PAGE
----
Skip to main content /HEALTH with /HEALTH

Teen sex: Moms may have big impact on girls

Teen sex: Moms may have big impact on girls

By Gina Greene

(CNN) -- A close relationship with their mothers is a strong factor for girls who delay having sex for the first time, but the same doesn't hold true for boys, researchers at the University of Minnesota announced Wednesday.

Their report is based on data from the largest existing databank on adolescent health, which includes surveys with 90,000 teenagers and which the National Institute of Child and Human Development sponsors.

For the report, several thousand follow-up interviews were conducted with mothers and teens in their homes, said lead researcher Dr. Robert Blum, a pediatrics professor with the University of Minnesota's Center for Adolescent Health and Development.

The research, said Blum, suggests a strong relationship helps convey a parent's values to a child. "Kids who are close to their moms are much more tuned in and in sync with what their moms' values," he said.

Researchers also found that kids often don't get the message when their parents strongly disapprove of them having sex.

Teen sex: What makes a difference? 

When mothers strongly disapproved of their kids having sex, 30 percent of girls and nearly 50 percent of boys didn't think that was the case, the report said. But kids who accurately perceived their mothers' strong disapproval of sex were more likely to wait longer to have sex, it found.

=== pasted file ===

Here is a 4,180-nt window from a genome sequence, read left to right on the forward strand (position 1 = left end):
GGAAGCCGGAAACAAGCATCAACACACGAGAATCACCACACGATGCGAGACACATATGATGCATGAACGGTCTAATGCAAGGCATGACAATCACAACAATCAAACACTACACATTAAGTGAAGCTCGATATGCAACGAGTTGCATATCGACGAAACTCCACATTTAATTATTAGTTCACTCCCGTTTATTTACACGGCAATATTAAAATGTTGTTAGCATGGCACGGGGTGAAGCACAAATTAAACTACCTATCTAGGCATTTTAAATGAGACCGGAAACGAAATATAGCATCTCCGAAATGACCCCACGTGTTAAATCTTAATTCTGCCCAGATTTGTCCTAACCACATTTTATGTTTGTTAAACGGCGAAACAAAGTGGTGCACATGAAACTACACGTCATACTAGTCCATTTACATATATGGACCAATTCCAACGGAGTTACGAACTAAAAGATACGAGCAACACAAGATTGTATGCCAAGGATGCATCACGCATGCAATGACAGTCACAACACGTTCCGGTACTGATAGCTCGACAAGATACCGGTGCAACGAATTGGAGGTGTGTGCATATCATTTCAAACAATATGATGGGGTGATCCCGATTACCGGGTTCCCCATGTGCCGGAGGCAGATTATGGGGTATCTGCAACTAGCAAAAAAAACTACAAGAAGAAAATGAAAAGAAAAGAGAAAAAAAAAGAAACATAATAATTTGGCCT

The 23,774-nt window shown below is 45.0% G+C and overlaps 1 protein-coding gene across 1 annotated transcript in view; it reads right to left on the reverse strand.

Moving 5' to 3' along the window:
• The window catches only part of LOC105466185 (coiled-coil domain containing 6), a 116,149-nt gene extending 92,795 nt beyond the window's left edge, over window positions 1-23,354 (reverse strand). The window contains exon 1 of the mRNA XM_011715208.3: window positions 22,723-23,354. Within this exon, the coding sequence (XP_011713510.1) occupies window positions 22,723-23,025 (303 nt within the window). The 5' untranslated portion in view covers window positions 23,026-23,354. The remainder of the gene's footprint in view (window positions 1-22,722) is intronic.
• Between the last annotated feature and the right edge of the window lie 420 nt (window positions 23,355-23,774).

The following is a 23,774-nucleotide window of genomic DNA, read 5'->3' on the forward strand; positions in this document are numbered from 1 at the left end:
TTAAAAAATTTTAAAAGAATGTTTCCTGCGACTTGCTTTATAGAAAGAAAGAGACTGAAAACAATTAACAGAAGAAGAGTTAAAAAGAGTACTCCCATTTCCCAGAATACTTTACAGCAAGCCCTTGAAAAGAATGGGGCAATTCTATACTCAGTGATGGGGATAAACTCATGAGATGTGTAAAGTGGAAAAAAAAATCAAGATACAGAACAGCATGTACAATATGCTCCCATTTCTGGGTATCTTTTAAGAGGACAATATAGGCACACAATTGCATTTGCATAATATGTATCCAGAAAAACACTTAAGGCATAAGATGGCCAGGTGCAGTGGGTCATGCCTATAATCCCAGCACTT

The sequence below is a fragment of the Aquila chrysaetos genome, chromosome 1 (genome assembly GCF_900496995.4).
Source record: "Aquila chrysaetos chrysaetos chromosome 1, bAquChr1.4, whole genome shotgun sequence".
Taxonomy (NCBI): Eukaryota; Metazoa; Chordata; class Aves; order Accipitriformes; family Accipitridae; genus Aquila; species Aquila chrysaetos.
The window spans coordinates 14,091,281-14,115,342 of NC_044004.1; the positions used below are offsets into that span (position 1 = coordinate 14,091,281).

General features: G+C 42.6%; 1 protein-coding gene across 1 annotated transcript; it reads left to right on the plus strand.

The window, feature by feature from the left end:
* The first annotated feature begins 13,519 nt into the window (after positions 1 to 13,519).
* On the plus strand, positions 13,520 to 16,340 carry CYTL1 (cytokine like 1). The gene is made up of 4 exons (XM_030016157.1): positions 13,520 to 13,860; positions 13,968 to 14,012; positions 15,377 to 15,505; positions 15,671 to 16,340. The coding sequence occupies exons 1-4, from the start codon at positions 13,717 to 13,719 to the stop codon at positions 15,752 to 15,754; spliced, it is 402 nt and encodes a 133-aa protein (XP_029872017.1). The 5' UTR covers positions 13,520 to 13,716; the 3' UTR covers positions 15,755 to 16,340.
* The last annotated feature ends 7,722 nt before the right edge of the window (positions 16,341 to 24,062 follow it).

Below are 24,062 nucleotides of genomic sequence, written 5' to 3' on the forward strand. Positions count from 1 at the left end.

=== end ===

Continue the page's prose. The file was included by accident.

"Simply stating parents' disapproval of teen sex is not enough," the researchers wrote in their report. "Clearly, some teenagers do not get the message."

That discovery parallels what others studying teens' behavior have found.

"If their parents have not really talked with them about behavior -- whether they want them or think they should be sexually involved or not -- then the young person's perception is that it doesn't make a difference to parents," said Marie Mitchell, director of teen reproductive health services for Grady Health Systems in Atlanta, Georgia.

Among other findings:

  • Discussions between mothers and children were different depending on the child's gender. "Moms are more likely to admonish their daughters -- if you have sex it's going to hurt your reputation, it's going to hurt your future. But for sons, they're more likely to say you need to protect yourself," said Blum, who said he found this point to be one of the most surprising findings.
  • Nearly all mothers interviewed reported having discussed the "birds and bees" with their children to some degree. However, when the potential negative consequences of sex were discussed -- such as pregnancy or harm to their reputation -- no impact was seen on the child's behavior.
  • When kids were not having sex, mothers overwhelmingly knew about it. But when children had crossed the line, only about half of the moms knew what their kids had been doing. "We don't often pick up cues," Blum said. "We often aren't having the conversations. We often don't want to know."
  • Mothers have an effect in other ways as well. Girls who had mothers with higher levels of education were more likely to delay sex. Teens with highly religious mothers were not more or less likely to have sex than other teens. Girls were more likely to put off having sex if their mothers frequently spoke with the parents of their friends.
  • Overall, mothers appear to have less influence over their sons' sex lives than their daughters'. For adolescent boys, other influences such as fathers, siblings and peers may carry more weight.
  • Blum said working with parents can be an effective way to reach children.

    "This report adds weight to what we've been seeing, and that is that parents matter in the lives of kids," he said.


    Note: Pages will open in a new browser window
    External sites are not endorsed by CNN Interactive.


    Back to the top